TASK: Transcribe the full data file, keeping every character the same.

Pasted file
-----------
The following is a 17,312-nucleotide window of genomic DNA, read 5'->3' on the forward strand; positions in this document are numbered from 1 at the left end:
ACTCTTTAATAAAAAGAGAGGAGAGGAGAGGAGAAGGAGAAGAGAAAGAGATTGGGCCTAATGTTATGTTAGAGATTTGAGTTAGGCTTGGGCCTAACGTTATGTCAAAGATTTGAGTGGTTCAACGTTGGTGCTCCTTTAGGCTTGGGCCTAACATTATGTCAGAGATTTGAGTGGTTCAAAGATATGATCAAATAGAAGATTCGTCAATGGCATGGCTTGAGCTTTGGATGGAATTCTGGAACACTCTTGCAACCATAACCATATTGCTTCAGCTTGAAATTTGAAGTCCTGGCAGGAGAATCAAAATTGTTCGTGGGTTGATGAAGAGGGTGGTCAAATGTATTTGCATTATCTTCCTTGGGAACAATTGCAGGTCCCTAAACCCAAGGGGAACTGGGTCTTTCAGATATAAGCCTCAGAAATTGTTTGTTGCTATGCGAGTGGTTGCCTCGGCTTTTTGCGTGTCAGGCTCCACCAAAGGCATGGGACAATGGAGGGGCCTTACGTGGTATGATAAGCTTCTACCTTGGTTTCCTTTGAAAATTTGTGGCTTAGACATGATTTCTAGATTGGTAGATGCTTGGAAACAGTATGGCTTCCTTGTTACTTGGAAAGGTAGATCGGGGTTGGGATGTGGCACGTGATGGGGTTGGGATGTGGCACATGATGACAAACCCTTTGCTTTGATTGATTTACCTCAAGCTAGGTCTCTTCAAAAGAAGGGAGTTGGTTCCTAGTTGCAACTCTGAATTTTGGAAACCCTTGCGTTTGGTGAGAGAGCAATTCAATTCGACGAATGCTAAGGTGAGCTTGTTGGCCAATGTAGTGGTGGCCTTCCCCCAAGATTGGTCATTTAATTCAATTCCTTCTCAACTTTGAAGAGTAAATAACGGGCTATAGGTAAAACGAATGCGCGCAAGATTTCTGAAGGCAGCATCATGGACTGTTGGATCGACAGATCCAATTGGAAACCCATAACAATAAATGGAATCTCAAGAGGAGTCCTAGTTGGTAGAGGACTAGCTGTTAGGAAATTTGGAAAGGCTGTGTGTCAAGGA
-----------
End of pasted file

The following is a 17,312-nucleotide window of genomic DNA, read 5'->3' on the forward strand; positions in this document are numbered from 1 at the left end:
ACTCTTTAATAAAAAGAGAGGAGAGGAGAGGAGAAGGAGAAGAGAAAGAGATTGGGCCTAATGTTATGTTAGAGATTTGAGTTAGGCTTGGGCCTAACGTTATGTCAAAGATTTGAGTGGTTCAACGTTGGTGCTCCTTTAGGCTTGGGCCTAACATTATGTCAGAGATTTGAGTGGTTCAAAGATATGATCAAATAGAAGATTCGTCAATGGCATGGCTTGAGCTTTGGATGGAATTCTGGAACACTCTTGCAACCATAACCATATTGCTTCAGCTTGAAATTTGAAGTCCTGGCAGGAGAATCAAAATTGTTCGTGGGTTGATGAAGAGGGTGGTCAAATGTATTTGCATTATCTTCCTTGGGAACAATTGCAGGTCCCTAAACCCAAGGGGAACTGGGTCTTTCAGATATAAGCCTCAGAAATTGTTTGTTGCTATGCGAGTGGTTGCCTCGGCTTTTTGCGTGTCAGGCTCCACCAAAGGCATGGGACAATGGAGGGGCCTTACGTGGTATGATAAGCTTCTACCTTGGTTTCCTTTGAAAATTTGTGGCTTAGACATGATTTCTAGATTGGTAGATGCTTGGAAACAGTATGGCTTCCTTGTTACTTGGAAAGGTAGATCGGGGTTGGGATGTGGCACGTGATGGGGTTGGGATGTGGCACATGATGACAAACCCTTTGCTTTGATTGATTTACCTCAAGCTAGGTCTCTTCAAAAGAAGGGAGTTGGTTCCTAGTTGCAACTCTGAATTTTGGAAACCCTTGCGTTTGGTGAGAGAGCAATTCAATTCGACGAATGCTAAGGTGAGCTTGTTGGCCAATGTAGTGGTGGCCTTCCCCCAAGATTGGTCATTTAATTCAATTCCTTCTCAACTTTGAAGAGTAAATAACGGGCTATAGGTAAAACGAATGCGCGCAAGATTTCTGAAGGCAGCATCATGGACTGTTGGATCGACAGATCCAATTGGAAACCCATAACAATAAATGGAATCTCAAGAGGAGTCCTAGTTGGTAGAGGACTAGCTGTTAGGAAATTTGGAAAGGCTGTGTGTCAAGGA